An intervention in the grocery store
In response to the several signatories who requested suggestions and guidelines for dealing with public attacks against children, we have some help from Step-upper Debra Stang (#12). She has already given this problem considerable thought, and her suggestions appear on Jordan Riak’s PTAVE website . [***The guidelines from Debra were further developed:]


There are a number of ways to defuse a potentially violent outbreak against children.

1. We can be aware of conflicts-in-the-making, and make friendly contact with the harassed/angry parent. This makes him/her feel less alone, a sympathetic ear.

2. It helps to wear a button or badge or some identification with a non-violent organization. I wear a "Child Abuse" blue ribbon If it is not noticed, I point it out myself. This tells them there is someone nearby who is against spanking & slapping children, and best to consider this before attacking. Too often aggressive parents get smiles of approval when brutalizing children.

3. Complimenting, as in, "You certainly are fortunate to have such beautiful girls. My children are both boys ...." All the more essential if the children are overtired, fussy.

4. I carry a small bag of peanuts, and, after smiling & asking parent’s permission, offer a few to a fussy child. In one store I buy two small bags of popcorn (10 cents, cheap) and shake them out into children’s outstretched hands.


1. Stop and stare disapprovingly, and don't leave until after the violence has stopped. Often the hitter will feel self-conscious, especially if you pull out a scrap of paper and begin scribbling on it. It can be disconcerting to a hitter, who knows, really, that it is wrong.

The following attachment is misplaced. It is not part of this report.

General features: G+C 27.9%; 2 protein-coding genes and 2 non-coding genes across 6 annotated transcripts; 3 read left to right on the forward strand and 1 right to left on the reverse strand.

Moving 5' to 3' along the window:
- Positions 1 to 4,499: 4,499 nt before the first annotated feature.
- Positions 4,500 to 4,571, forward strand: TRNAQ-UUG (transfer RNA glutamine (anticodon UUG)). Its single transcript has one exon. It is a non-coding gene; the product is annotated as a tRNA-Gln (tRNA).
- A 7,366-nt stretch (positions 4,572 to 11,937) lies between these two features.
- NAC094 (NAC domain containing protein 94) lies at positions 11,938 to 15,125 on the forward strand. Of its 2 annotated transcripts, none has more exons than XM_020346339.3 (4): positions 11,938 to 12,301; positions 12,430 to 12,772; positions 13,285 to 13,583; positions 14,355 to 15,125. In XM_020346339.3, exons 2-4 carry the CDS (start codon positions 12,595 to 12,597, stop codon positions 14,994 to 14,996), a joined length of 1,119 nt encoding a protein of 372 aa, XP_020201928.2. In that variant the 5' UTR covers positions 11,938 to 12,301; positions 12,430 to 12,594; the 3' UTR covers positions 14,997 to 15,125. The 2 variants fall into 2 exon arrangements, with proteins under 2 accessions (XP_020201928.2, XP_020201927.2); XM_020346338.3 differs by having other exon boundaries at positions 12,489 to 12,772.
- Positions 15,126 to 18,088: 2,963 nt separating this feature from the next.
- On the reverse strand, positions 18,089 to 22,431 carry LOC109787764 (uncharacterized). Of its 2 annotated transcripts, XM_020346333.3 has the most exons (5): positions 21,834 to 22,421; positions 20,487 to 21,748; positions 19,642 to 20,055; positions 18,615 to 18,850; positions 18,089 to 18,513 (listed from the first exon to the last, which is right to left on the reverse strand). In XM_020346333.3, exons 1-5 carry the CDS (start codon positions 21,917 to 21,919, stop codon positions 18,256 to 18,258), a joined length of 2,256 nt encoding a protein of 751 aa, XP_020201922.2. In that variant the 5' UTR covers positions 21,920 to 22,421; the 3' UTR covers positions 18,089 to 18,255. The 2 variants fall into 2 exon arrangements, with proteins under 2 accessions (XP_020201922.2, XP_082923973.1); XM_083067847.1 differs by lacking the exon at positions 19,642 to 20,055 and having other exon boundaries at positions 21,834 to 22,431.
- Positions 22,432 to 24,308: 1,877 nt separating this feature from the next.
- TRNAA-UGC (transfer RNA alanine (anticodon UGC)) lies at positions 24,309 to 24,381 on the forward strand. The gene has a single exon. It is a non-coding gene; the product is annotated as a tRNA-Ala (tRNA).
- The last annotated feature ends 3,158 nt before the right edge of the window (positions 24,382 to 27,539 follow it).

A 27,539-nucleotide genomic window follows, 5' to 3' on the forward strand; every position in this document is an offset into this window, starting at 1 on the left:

2. If the parent is loud and threatening, tension can often be lowered by an offer to help entertain the children as you walk along with them. This is best if you're a female. I explain that I'm a parent too, (now grandparent). "My children used to act up like that when late for their nap. Hitting makes things worse."

3. If there is someone else with the parent, ask them for help in calming the attacker - and/or comforting the child.

4. Call for the manager to stop the attack. There may be a store policy against violence. If the manager denies hitting a child is violence, set him straight - would it be violence if he/she were being hit?

5. Interrupt with, "Excuse me, may I watch the children for you while you shop? That will be easier for you. I know how difficult it can be to ..." The usual response is a hostile, suspicious glare, but no matter - the attack is broken up, and they know it is not being ignored..

Do not get physical. If necessary, say you're calling the police, and do so.

1. Best to be calm, and speak with confidence and authority. Sometimes a direct command to "Stop the hitting!" will snap the attacker out of the hitting mode. They are not home, where they can do anything they want to the child. When in public, they run the risk of being stopped. The distraction can save the child. .

2. Meet the defensive, "This is none of your business!" with a very emphatic, "It is the business of every citizen to prevent children from being abused." The ensuing discussion about what is abuse and what is not can defuse the situation.

3. Refuse to be intimidated by bluster or threats. "I am NOT your child," is a response to be respected. Remember: Every bully is a coward. That's why they're a bully.


1. Wait for things to calm down, then later hand the hitter a gift of literature:

a. Jordan Riak’s “Plain Talk About Spanking” (a free copy will be mailed to you by e-mailing

b. Norm Lee's Parenting Without Punishing (free e-mail subscription by request to Ask for PWP.

c. Keep business-card size cards with above sources of non-violent parenting info in your pocket to hand to stressed and violent parents. 2. If warranted, call the child abuse hotline 1-800-4-A-CHILD and report the incident, together with the license plate number of the offender.

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